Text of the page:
Résumé— Les effets d'alimentations supplémentées avec des ratios croissants decides gras polyinsaturés n — 6/n — 3 sur la synthèse de leucotriènes B dans la peau du chien et les neutrophiles sont présentés. Trente chien Beagles ont reçu pendant 2 mois avec une alimentation ayant un ratio n —6/n —3 de 28:1. Des aliments expérimentaux contenant des ratios de 5:1, 10:1, 25:1, 50:1 et 100:1 (six chiens par groupe) ont été administrés ensuite pendant 12 semaines. A la fin des deux mois d'alimentation témoin et au bout de 6 et 12 semaines d'alimentation expérimentale, les concentrations de LTB4 et LTB5 dans la peau et les neutrophiles ont été déterminées. Les neutrophiles de chiens ayant mangé des aliments de ratio 5:1 et 10:1 ont synthétisé 30–33 pourcent moins de LTB4 ( P <0,05) et 370–500 pourcent plus de LTB5 ( P <0,05) à 6 et 12 semaines, mais le relargage d'anions superoxide était inchangé. La peau des chiens stimulée par un lipopolysaccharide a synthétisé 48 à 62 pourcent moins de LTB4 ( P < 0,05) et 48 à 79 pourcent moins de LTB5 ( P <0,05) à 12 semaines. [Vaughan, D. M., Reinhart, G. A., Swaim, S. F., Lauten, S. D., Garner, C. A., Boudreaux, M. K., Spano, J. S., Hoffman, C. E., Conner, B. Evaluation of effects of dietary n —6 to n — 3 fatty acid ratios on leukotriéne B synthesis in dog skin and neutrophils. (Evaluation de l'effet du ratio d'acides gras n — 6/n — 3 dans l'alimentation sur la synthèse de leucotriènes B dans la peau du chien et les neutrophiles). Resumen— Evaluamos los efectos producidos por el aumento en la proportion de ácidos grasos poli‐insatu‐rados n‐6 a n‐3 en la dieta sobre la sintesis de leucotrienos B en la piel del perro y en los neutrófilos. Se administró durante dos meses una dieta con una proporión 28:1 de ácidos grasos n‐6 a n‐3 a un grupo de treinta Beagles. Se administraron dietas experimentales con proporciones de 5:1, 10:1, 25:1, 50:1 y 100:1 durante 12 semanas (seis perros por grupo). Se cuantificaron los niveles de leucotrienos B 4 y B 5 en la piel y en los neutrófilos al final de los dos meses de dieta control y a las 6 y 12 semanas de la dieta‐tratamiento. Los neutrófilos de perros con dietas 5:1 y 10:1 sintetizaron 30 a 33% menos leucotrieno B 4 ( P < 0.05) y 370 a 500% más leucotrieno B 5 ( P <0.05) a las 6 y 12 semanas pero no alteraron la liberación de aniones superóxido durante la espiracion. La piel de perro estimulada con lipopolisacáridos sintetizó de 48 a 62% menos leucotrieno B 4 ( P < 0.05) y 48 a 79% más leucotrieno B 5 ( P < 0.05) a las 12 semanas. [Evaluation of effects of dietary n‐6 to n‐3 fatty acid ratios on leukotriene B synthesis in dog skin and neutrophils (Effecto de la proporción de ácidos grasos n‐6 a n‐3 en la dieta sobre la sintesis de leucotrienos B en la piel del perro y en los neutrófilos). Abstract— The effects of diets supplemented with increasing ratios of n‐6 to n‐3 polyunsaturated fatty acids on leukotriene B synthesis in dog skin and neutrophils were evaluated. Thirty Beagles were conditioned for 2 months on a diet with an n‐6 to n‐3 fatty acid ratio of 28:1. Experimental diets, containing n‐6 to n‐3 ratios of 5:1, 10:1, 25:1, 50:1 and 100:1 (six dogs/group), were fed for 12 weeks. At the end of the 2 month control diet period, and again at 6 and 12 weeks of treatment feeding, leukotriene B 4 and leukotriene B 5 were quantitated in skin and neutrophils. Neutrophils from dogs fed the 5:1 and 10:1 diets synthesized 30–33 per cent less leukotriene B 4 ( P < 0.05) and 370–500 per cent greater leukotriene B 5 ( P < 0.05) at 6 and 12 weeks, but had no change in the release of superoxide anions during respiratory burst. Lipopolysaccharide‐stimu‐lated dog skin synthesized 48–62 per cent less leukotriene B 4 ( P < 0.05) and 48–79 per cent more leukotriene B 5 ( P <0.05) at 12 weeks.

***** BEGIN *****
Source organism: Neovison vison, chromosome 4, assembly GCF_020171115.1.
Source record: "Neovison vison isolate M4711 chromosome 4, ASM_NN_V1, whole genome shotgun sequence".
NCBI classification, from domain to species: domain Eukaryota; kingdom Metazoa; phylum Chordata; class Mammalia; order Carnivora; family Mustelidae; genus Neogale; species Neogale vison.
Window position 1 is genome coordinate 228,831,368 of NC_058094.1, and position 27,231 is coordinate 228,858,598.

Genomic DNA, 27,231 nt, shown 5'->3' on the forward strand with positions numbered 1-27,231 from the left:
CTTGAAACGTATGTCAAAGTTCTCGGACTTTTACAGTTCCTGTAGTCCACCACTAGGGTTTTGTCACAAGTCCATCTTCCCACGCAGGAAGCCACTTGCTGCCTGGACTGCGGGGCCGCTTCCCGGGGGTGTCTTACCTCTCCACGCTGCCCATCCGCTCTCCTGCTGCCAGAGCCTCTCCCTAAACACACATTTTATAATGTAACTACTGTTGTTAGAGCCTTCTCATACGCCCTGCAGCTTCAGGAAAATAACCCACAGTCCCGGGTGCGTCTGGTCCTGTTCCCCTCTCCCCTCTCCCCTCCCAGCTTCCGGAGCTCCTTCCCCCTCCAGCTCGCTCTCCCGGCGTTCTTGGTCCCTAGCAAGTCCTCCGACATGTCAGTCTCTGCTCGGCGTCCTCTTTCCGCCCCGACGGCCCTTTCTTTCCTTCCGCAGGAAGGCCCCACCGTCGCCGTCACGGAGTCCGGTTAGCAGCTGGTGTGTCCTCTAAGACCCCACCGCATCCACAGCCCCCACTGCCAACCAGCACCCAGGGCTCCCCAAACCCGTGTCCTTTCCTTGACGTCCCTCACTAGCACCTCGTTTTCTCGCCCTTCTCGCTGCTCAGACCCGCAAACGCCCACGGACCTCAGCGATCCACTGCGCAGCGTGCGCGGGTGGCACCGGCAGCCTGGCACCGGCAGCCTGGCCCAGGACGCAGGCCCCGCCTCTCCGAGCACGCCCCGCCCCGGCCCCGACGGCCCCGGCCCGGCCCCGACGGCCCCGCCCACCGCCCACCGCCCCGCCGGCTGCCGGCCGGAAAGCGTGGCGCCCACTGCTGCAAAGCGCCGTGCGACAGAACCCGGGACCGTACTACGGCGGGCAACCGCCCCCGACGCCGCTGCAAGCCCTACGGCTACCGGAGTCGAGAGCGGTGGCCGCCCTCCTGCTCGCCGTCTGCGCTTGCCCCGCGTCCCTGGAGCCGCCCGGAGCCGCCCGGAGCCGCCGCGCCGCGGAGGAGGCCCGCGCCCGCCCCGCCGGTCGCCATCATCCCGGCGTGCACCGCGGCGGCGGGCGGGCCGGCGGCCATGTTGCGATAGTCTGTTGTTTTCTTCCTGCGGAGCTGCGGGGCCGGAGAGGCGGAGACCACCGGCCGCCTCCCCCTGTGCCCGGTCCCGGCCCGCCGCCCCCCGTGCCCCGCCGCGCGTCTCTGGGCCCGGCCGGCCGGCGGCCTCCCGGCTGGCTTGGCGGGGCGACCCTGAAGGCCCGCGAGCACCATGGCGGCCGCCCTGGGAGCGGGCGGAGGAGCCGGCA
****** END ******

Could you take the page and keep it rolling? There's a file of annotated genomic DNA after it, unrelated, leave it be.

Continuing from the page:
Dietary n-3 polyunsaturated fatty acids are widely used for amelioration of inflammatory skin disease in dogs. In this study, a diet containing two different sources of n-3 polyunsaturated fatty acid–triglyceride (from menhaden oil) and concentrated ethyl esters–was fed to one group of six purpose-bred dogs, while an isocaloric isonitrogenous diet with corn oil (n-6 polyunsaturated fatty acids) was fed to another group of eight purpose-bred dogs for six weeks. Peripheral blood neutrophils, isolated at week–1 (baseline), week 2 and week 6, were stimulated with calcium ionophore A23187 and the amount of leukotriene B4 produced was determined via reversed-phase high performance liquid chromatography. Analysis of variance of log-transformed data revealed a significant effect for diet (P = 0.005) at six weeks, with dogs fed the high n-3 polyunsaturated fatty acid diet having significantly less mean ex vivo neutrophil leukotriene B4 production than dogs fed the high n-6 polyunsaturated fatty acid diet. Further studies on the clinical usefulness of n-3 polyunsaturated fatty acid ethyl esters are warranted.
Cats fed a diet containing linoleate as the only polyunsaturated fatty acid showed extremely low levels of arachidonate in the plasma lipids, as well as an increase in linoleate, eicosadienoate and an unknown fatty acid. Administration of [1-14C]linoleic acid and [2-14C]eicosa-8,11,14-trienoic acid to cats showed that in the liver there was no conversion of the [1-14C] 18:2 to arachidonate, whereas there was significant metabolism of [2-14C] 20:3 to arachidonate. It was found when methyl-gamma-linolenate was fed to cats that the level of 20:3 omega 6 and 20:4 omega 6 in the erythrocytes increased significantly. These results show that there is no significant delta 6 desaturase activity in the cat, whereas chain elongation and delta 5 desaturase enzymes are operative. The unknown fatty acid was isolated from the liver lipids and shown to be a 20-carbon fatty acid with 3 double bonds and which by gas liquid chromatography could be separated from 20:3 omega 9 and 20:3 omega 6. The presence of the delta 5-desaturase activity and the results of the ozonolysis studies indicated that this unknown fatty acid was eicosa-5,11,14-trienoic acid.
The incorporation of radioactivity from orally administered linoleic acid-1-14C, linolenic acid-1-14C, arachidonic acid-3H8, and docosahexaenoic acid-14C into the liver and brain lipids of suckling rats was studied. In both tissues, 22 hr after dosing, 2 distinct levels of incorporation were observed: a low uptake (from 18:2-1-14C and 18:3-1-14C) and a high uptake (from 20:4-3H8 and 22:6-14C). In adult rats, the incorporation of radioactivity into brain lipids from 18:2-1-14C and 20:4-3H was considerably lower than the incorporation into the brains of the young rats. In the livers of the suckling rats, the activity from the 18 carbon acids was associated mostly with the triglyceride fraction, whereas the activity from the 20:4-3H8 and 22:6-14C was concentrated in the phospholipid fraction. In the brain lipids, the activity from the different fatty apid fatty acids, some of the activity in the 18:2-1-14C and 18:3-1-14C experiments was associated with 20 and 22 carbon polyunsaturated fatty acids; however, radioactivity from orally administered 20:4-3H8 and 22:6-14C was incorporated intact into the tissue phospholipid to a much greater extent compared with the incorporation of radioactivity into 20:4 and 22:6 in the experiments where 18:2-1-14C and 18:3-1-14C, respectively, were administered. Possible reasons for these differences are discussed. Rat milk contains a wide spectrum of polyunsaturated fatty acids, including linoleate, linolenate, arachidonate, and docosahexaenoate. During the suckling period in the rat, there is a rapid deposition of 20:4 and 22:6 in the brain. The results of the present experiments suggested that dietary 20:4 and 22:6 were important sources of brain 20:4 and 22:6 in the developing rat.
MOST vertebrate species require some dietary source of essential fatty acids (EFAs)1,2. A wide range of naturally occurring polyunsaturated fatty acids have been shown to exhibit EFA activity, but they can be classified into two homologous series characterised by the position of the terminal double bonds relative to the methyl (omega) carbon atom. The omega6 series of EFAs all have double bonds in the omega6 and omega9 positions, the omega3 series in the omega3, omega6 and omega9 positions. The metabolic interrelationships of the members of each series are shown in Fig. 1. The naturally occurring 18-carbon parent compounds for each series are linoleic acid (18:2 omega6) and linolenic acid (18:3 omega3) and EFA requirements are usually stated in terms of either or both ot these parent EFAs (p-EFAs)1,3.